Jeremy Corbyn je dobil danes presenetljivo veliko večinsko podporo v on-line glasovanju med člani laburistične stranke. Corbynove socialistične ideje – od re-nacionalizacije železnic in energetike, odprave šolnin na univerzah, ponovnega odprtja premogovnikov do kvantitativnega sproščanja za ljudi in javnih naložb v infrastrukturo – so postale tako atraktivne za laburiste predvsem zaradi let povsem nepotrebnega zategovanja pasu v času vlade Davida Camerona. To varčevanje je prizadelo predvsem šibkejše, zato je obrat v skrajno levo med laburisti po svoje pričakovan.
Ključno vprašanje pa je, ali so Corbynove ideje izvoljljive tudi na nacionalni ravni. Nazadnje se je izkazalo, da program “rdečega” Eda Millibanda ni pogodu večini Britancev, kar so izkazali s presenetljivo ponovno izvolitvijo Camerona. Tudi v tem kontekstu je treba razumeti dramatične napovedi nekdanjega establishmenta laburistov, predvsem Tonyja Blaira, da bo Corbynov program za dolgo časa izbrisal laburiste iz političnega zemljevida.
O tem, kaj sledi Corbynu, pa v dobrem komentarju v Voxu:
No one’s actually sure. But the Labour establishment is freaking out: there are reports that leading Labour politicians are resigning from the party’s leadership in parliament. The basic fear is that Corbyn’s victory will render the party unelectable, potentially forever. To understand why this is such a huge deal, you need to understand the internal ideological fights that have plagued the Labour Party for the past several decades.
Around the 1980s, Labour was repeatedly trounced by the Conservatives. Two Labour Party leaders — Tony Blair and Gordon Brown — blamed their party’s left-wing platform for its losses, and became the leaders of a movement called New Labour. Think of it like a British equivalent of Bill Clinton and the Democratic Leadership Council: a force that pulled the party to the political center, particularly on economic issues, in the name of electability.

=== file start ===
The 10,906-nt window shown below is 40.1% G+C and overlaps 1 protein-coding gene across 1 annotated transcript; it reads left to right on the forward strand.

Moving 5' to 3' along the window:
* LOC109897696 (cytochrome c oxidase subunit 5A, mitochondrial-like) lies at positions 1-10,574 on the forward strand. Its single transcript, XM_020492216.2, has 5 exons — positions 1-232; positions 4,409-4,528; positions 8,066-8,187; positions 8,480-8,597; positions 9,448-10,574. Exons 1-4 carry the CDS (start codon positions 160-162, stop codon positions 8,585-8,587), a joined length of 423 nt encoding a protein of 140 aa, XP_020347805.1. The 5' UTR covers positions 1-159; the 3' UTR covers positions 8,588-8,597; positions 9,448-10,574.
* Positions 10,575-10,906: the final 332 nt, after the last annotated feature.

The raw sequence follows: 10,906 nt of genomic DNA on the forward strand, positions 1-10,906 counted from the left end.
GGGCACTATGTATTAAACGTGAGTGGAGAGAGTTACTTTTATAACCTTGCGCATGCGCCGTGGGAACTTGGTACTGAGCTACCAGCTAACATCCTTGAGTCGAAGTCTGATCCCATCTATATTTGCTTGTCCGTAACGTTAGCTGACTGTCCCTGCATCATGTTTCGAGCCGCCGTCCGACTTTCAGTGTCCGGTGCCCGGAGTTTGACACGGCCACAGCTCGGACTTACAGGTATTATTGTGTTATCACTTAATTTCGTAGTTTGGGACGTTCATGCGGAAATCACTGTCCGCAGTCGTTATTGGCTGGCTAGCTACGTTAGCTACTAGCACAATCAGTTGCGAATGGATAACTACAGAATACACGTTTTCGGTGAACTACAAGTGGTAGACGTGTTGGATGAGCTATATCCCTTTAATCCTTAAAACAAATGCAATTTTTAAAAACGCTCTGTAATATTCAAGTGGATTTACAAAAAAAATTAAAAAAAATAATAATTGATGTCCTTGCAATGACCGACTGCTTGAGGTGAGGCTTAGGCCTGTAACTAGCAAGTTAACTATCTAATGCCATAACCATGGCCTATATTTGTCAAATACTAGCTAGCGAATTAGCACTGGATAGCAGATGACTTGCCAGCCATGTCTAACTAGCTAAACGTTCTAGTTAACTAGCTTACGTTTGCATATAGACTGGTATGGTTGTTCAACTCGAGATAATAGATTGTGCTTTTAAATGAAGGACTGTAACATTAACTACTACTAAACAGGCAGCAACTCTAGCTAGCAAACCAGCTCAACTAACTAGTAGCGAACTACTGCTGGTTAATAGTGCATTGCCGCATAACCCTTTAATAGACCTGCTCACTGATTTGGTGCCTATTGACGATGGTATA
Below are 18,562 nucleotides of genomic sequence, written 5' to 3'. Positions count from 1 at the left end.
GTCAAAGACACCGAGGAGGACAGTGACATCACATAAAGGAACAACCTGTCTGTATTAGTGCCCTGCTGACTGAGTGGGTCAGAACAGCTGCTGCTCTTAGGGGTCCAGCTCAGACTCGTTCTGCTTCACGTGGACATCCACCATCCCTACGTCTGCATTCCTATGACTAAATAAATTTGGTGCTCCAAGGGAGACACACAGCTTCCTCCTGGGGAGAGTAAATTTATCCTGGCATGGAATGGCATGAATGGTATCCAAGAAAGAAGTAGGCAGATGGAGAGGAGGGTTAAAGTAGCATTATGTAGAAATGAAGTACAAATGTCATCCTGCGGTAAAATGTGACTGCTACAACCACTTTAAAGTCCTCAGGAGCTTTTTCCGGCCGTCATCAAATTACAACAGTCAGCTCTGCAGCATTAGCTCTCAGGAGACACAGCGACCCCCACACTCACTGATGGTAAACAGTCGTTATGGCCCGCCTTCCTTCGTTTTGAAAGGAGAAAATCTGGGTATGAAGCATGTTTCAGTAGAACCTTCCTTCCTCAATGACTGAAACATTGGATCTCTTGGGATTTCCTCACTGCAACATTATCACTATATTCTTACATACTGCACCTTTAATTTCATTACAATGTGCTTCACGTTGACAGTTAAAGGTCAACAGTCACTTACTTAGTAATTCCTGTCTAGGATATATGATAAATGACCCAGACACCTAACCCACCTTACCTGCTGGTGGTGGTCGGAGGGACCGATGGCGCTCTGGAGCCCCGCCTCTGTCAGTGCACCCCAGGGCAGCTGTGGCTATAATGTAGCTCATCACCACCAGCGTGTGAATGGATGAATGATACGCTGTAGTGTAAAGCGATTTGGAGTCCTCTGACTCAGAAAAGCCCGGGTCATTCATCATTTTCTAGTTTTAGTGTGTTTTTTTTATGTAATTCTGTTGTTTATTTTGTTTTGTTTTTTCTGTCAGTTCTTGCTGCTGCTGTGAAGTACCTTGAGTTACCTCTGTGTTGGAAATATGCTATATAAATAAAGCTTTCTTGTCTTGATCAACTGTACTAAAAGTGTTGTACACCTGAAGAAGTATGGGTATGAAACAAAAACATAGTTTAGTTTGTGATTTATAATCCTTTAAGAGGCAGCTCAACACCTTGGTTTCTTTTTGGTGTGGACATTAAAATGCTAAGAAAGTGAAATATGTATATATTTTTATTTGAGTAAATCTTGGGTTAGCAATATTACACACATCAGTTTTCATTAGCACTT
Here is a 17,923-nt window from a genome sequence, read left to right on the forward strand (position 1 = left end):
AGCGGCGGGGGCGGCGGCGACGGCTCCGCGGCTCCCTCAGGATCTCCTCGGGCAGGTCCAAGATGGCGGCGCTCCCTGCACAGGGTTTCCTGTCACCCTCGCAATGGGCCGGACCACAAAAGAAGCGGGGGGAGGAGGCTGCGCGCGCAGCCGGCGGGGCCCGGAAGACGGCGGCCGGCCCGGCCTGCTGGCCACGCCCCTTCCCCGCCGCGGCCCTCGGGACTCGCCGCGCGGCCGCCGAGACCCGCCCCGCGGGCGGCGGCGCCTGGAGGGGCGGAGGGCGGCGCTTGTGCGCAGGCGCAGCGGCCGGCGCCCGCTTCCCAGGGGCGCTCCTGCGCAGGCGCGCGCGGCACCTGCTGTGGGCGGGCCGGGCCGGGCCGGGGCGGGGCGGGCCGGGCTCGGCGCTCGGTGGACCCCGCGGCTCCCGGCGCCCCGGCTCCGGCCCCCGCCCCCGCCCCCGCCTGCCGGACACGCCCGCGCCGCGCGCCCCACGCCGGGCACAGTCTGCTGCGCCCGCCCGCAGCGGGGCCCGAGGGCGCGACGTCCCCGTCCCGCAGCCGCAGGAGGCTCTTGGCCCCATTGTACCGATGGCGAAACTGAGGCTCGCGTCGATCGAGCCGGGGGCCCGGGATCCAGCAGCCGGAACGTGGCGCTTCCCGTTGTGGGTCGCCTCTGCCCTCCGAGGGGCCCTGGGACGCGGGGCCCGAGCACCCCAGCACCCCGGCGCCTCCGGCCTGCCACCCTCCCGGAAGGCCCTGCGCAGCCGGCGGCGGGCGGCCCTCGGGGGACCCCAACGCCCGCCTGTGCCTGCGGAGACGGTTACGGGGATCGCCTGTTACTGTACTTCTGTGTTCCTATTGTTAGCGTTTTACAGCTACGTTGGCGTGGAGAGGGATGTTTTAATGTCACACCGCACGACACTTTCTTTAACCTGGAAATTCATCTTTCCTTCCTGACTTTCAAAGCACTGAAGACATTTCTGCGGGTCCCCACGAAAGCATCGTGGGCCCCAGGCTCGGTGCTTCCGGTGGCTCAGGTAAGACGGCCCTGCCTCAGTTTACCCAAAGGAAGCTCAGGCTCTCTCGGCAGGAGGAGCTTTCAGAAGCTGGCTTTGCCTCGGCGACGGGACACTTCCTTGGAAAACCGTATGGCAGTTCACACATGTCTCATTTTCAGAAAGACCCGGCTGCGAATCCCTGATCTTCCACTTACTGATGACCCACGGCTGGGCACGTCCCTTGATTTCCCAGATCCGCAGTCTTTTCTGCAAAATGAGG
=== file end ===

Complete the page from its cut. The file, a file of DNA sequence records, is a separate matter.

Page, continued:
New Labour initially succeeded. It took over the party in 1994, when Blair was elected leader, and controlled the premiership from 1997 to 2010. But in 2010, the brand was retired after the Great Recession led to electoral defeat. However, New Labour’s ideological influence is far from gone: Labour’s mainstream and its leadership are still far more free market-oriented than they were in 1983, the year a landslide electoral defeat began the shift toward New Labour.
Corbyn’s socialism, particularly his support for nationalizing chunks of the British economy, is a direct threat to Labour’s current centrism. His critics accuse him of wanting to take the party back to the 1980s, or even the 1970s. A spokesperson for Yvette Cooper, a Labour MP and one of three leadership candidates who lost to Corbyn, warned during the campaign of “returning to the dismal days of the 1980s, with internal party warfare and almost two decades of [being in the] opposition.”
Corbyn’s fans, by contrast, see his candidacy as proof that today’s Labour Party can finally renounce its centrist pretension and embrace its left-wing roots. “The Corbyn Surge, whatever it is, is a resounding comment on what has become of the worst of New Labour; an unflinching belief that Britain is a ‘conservative country’ and a ‘centre’ that must [be] chased not shaped,” Neal Lawson writes in the New Statesman.
So the question of “what happens” now that Corbyn has won really depends on your ideological read of the UK: Do you think Britain is ready for a bold new left-wing approach? Or did electing Corbyn just hand victory to the Conservatives?